For years, players have complained that ballooning game download sizes are clogging up hard drives and Internet bandwidth. In a recent interview with streamer TeeP, Call of Duty: Warzone Live Operations Lead Josh Bridge admitted that the game’s massive file size is also impacting the team’s ability to release new maps.
Asked about the possibility of adding the original Verdansk map to cycle alongside the game’s current Caldera map, Bridge said, “We want that. We all want that,” before addressing the “technical problem” that makes it difficult: “The install and re-install sizes are fucking insane, right? If we pulled out Caldera and say we’re gonna drop in Verdansk, this could be essentially re-downloading, like, the size of Warzone,” he said.
“And every time we’ve done that, we lose players,” Bridge continued. “Because you’re kind of like, ‘I don’t want to re-download that,’ [so you] uninstall. I think you can’t fit anything else but Warzone on a base PS4.”
Bridge is exaggerating, but only a little. Activision says you need a whopping 175GB of hard drive space on PC for a Warzone install. On Xbox, the base download is listed at nearly 92GB, similar to the size on PlayStation systems. Adding Modern Warfare onto the Warzone package increases the total size to about 250GB on PC and 150GB on consoles.
About a year ago, Activision announced that the “larger than usual” Warzone “Season 2 Reloaded” patch would reduce the game’s “overall footprint” on hard drives by 10–15GB (and 30–35GB when combined with Modern Warfare, depending on the platform). The “data optimization and streamlining” in that update would also ensure that “future patch sizes for Modern Warfare and Warzone [would] be smaller” than the 57GB update being offered at that point.
The results over the ensuing year have been mixed. A February Season 2 patch required only about 11GB of file downloads, for instance, while a December 7 update that introduced new maps required a 41–45 GB download on consoles.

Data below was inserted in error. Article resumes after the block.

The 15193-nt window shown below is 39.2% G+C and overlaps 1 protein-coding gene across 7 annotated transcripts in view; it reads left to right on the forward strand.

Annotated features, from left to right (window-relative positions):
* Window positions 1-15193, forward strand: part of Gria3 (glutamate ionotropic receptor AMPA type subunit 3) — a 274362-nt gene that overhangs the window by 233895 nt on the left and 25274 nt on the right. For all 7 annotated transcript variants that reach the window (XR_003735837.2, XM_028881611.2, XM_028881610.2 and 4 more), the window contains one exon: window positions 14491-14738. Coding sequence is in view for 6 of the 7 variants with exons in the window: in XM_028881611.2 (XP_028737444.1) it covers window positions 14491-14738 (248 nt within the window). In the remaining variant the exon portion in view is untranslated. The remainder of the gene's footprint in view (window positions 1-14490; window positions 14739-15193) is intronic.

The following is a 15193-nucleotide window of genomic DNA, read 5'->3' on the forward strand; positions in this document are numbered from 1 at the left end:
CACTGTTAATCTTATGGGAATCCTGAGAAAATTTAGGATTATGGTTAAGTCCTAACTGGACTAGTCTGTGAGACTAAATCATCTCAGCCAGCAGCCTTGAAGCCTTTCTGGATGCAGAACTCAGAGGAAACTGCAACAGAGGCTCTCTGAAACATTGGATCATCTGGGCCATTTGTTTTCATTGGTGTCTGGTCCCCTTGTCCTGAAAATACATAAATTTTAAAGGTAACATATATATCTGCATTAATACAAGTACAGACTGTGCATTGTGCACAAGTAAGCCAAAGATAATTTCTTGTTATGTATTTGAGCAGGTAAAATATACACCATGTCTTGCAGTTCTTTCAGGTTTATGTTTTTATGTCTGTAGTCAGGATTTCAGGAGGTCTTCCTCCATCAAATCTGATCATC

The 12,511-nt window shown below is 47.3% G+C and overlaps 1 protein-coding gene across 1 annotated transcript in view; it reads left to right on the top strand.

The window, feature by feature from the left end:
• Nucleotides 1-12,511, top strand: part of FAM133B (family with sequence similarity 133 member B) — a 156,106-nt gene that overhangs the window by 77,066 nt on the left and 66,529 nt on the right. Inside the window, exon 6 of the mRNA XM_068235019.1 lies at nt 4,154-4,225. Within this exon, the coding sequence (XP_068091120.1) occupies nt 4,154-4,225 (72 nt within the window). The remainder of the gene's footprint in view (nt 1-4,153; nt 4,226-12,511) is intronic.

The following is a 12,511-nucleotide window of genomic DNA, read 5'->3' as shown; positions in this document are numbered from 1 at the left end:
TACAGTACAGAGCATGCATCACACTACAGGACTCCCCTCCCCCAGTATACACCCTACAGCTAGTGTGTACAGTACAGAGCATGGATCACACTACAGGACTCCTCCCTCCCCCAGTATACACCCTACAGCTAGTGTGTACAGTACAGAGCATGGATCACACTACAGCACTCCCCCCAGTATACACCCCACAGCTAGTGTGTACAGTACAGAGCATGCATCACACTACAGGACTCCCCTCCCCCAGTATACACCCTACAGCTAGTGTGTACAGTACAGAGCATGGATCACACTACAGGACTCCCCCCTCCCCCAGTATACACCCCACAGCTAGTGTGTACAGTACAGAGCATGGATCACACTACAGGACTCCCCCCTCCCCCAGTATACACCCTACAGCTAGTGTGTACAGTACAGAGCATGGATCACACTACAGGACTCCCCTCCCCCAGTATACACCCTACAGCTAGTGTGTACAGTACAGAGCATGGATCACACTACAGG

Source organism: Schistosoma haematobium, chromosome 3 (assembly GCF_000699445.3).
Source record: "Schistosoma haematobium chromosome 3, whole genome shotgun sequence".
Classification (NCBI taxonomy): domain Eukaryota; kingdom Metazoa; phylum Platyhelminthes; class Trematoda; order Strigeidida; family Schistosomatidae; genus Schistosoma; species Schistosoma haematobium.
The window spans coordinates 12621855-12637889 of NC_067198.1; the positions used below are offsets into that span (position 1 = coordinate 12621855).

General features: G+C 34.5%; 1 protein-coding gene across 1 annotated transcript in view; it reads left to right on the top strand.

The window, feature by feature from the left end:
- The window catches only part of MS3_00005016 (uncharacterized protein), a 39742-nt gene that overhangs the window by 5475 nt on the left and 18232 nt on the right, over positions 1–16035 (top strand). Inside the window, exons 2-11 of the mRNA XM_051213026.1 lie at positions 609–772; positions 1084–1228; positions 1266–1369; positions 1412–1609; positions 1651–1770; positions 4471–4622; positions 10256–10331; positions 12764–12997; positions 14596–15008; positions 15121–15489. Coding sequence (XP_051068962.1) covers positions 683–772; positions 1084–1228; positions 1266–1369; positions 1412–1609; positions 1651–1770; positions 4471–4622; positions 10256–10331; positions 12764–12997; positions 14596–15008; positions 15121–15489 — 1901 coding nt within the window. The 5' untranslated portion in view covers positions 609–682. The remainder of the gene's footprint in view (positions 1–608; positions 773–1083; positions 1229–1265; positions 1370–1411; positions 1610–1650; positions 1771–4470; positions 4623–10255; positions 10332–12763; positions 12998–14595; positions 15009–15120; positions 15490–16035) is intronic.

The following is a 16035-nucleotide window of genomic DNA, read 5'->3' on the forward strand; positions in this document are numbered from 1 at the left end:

A ballooning problem
While big-budget games have definitely required larger download sizes in recent years, that doesn’t mean those games have taken longer to download, on average. An Ars Technica analysis from 2020 found that increases in broadband speeds in the US generally matched or outpaced the increase in game file sizes over the 2010s (though the same can’t be said for the rest of the world).
But massive game files like these can cause more significant trouble when it comes to a user’s total storage capacity. That’s especially true on the latest generation of consoles, which offer less than 1TB of default high-speed storage (667GB on the PS5, 802GB on the Xbox Series X, and just 364GB on the Xbox Series S). Expanding that storage can be relatively expensive, too, forcing many players to delete titles and juggle downloads as they switch between digital games (or juggle titles from old-fashioned USB storage to the system’s main high-speed drive).
In any case, Bridge was remarkably frank about Warzone‘s file size issues and said that “looking to the future, we’re putting a lot more effort into how we sort that out on a technical level so that we can have that [map] rotation. We’ve been really looking at it, so we’ll have more to talk about that, but that is ultimately a goal to ensure that there’s a freshness and a variety of experiences.”